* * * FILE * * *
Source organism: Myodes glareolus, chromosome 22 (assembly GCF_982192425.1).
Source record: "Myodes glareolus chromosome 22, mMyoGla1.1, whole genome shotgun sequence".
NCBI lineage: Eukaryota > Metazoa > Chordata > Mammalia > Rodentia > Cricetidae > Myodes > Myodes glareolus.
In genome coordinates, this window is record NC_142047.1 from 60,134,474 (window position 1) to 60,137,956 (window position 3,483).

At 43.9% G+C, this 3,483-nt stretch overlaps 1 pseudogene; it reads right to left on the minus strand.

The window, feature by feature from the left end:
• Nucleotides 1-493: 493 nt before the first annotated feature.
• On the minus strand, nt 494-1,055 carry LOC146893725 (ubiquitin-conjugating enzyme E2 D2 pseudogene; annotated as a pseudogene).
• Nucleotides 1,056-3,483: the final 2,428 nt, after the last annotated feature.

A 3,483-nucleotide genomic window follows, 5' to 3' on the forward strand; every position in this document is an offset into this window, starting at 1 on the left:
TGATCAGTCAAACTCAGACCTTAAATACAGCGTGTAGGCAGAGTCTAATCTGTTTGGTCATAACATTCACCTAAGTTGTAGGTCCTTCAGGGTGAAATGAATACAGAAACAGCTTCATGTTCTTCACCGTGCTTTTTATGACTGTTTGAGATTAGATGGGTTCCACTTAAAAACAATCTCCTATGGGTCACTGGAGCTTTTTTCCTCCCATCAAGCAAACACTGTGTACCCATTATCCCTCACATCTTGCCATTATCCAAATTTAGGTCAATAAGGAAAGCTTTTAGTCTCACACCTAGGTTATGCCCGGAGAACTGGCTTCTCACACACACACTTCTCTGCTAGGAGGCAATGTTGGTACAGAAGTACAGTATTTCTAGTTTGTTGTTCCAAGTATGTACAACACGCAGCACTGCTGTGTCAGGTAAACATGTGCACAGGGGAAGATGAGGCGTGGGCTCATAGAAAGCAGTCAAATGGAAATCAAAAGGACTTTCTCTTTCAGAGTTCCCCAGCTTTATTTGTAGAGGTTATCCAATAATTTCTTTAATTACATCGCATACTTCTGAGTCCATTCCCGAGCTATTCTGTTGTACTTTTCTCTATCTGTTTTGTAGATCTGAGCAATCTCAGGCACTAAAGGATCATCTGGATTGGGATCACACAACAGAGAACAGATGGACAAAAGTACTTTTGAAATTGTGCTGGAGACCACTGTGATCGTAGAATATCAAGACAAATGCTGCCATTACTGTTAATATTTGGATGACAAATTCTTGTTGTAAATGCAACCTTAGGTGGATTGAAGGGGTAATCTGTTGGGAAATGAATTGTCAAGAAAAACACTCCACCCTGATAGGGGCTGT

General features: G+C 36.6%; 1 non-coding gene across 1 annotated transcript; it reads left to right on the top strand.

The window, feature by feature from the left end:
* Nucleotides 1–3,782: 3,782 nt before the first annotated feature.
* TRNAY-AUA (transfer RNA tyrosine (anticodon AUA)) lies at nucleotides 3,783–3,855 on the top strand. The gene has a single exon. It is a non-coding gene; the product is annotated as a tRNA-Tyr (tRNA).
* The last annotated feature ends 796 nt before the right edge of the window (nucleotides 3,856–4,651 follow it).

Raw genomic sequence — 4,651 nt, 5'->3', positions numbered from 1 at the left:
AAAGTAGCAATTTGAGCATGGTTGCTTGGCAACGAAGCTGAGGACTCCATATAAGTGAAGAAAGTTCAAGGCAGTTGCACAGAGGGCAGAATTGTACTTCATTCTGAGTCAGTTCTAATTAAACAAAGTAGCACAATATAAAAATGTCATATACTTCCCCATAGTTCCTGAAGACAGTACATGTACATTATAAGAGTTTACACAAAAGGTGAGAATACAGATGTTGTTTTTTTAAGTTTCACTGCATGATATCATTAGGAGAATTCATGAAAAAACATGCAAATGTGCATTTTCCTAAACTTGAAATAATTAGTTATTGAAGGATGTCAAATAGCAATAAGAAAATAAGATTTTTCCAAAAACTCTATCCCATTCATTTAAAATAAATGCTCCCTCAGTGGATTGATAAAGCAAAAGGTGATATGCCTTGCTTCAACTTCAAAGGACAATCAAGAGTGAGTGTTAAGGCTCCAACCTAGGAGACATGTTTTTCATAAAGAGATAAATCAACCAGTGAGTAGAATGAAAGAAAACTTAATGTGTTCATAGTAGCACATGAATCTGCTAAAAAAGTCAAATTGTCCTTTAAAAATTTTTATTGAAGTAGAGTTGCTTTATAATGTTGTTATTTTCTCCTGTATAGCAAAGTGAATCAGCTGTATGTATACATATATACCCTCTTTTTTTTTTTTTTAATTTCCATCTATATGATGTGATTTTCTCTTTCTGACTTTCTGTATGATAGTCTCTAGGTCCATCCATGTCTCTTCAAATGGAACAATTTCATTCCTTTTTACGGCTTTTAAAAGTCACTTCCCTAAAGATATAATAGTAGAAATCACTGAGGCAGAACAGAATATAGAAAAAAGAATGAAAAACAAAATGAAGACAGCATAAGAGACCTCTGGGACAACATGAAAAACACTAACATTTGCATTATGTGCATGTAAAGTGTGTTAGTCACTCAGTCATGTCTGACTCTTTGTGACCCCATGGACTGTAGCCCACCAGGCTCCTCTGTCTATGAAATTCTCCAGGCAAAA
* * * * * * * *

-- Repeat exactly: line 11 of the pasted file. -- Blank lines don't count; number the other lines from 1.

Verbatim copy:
TGATCAGTCAAACTCAGACCTTAAATACAGCGTGTAGGCAGAGTCTAATCTGTTTGGTCATAACATTCACCTAAGTTGTAGGTCCTTCAGGGTGAAATGAATACAGAAACAGCTTCATGTTCTTCACCGTGCTTTTTATGACTGTTTGAGATTAGATGGGTTCCACTTAAAAACAATCTCCTATGGGTCACTGGAGCTTTTTTCCTCCCATCAAGCAAACACTGTGTACCCATTATCCCTCACATCTTGCCATTATCCAAATTTAGGTCAATAAGGAAAGCTTTTAGTCTCACACCTAGGTTATGCCCGGAGAACTGGCTTCTCACACACACACTTCTCTGCTAGGAGGCAATGTTGGTACAGAAGTACAGTATTTCTAGTTTGTTGTTCCAAGTATGTACAACACGCAGCACTGCTGTGTCAGGTAAACATGTGCACAGGGGAAGATGAGGCGTGGGCTCATAGAAAGCAGTCAAATGGAAATCAAAAGGACTTTCTCTTTCAGAGTTCCCCAGCTTTATTTGTAGAGGTTATCCAATAATTTCTTTAATTACATCGCATACTTCTGAGTCCATTCCCGAGCTATTCTGTTGTACTTTTCTCTATCTGTTTTGTAGATCTGAGCAATCTCAGGCACTAAAGGATCATCTGGATTGGGATCACACAACAGAGAACAGATGGACAAAAGTACTTTTGAAATTGTGCTGGAGACCACTGTGATCGTAGAATATCAAGACAAATGCTGCCATTACTGTTAATATTTGGATGACAAATTCTTGTTGTAAATGCAACCTTAGGTGGATTGAAGGGGTAATCTGTTGGGAAATGAATTGTCAAGAAAAACACTCCACCCTGATAGGGGCTGT